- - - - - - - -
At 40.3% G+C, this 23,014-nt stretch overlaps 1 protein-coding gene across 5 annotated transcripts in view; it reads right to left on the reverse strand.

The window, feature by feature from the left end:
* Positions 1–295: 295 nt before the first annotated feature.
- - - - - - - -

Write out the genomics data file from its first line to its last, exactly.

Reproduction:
At 40.3% G+C, this 23,014-nt stretch overlaps 1 protein-coding gene across 5 annotated transcripts in view; it reads right to left on the reverse strand.

The window, feature by feature from the left end:
* Positions 1–295: 295 nt before the first annotated feature.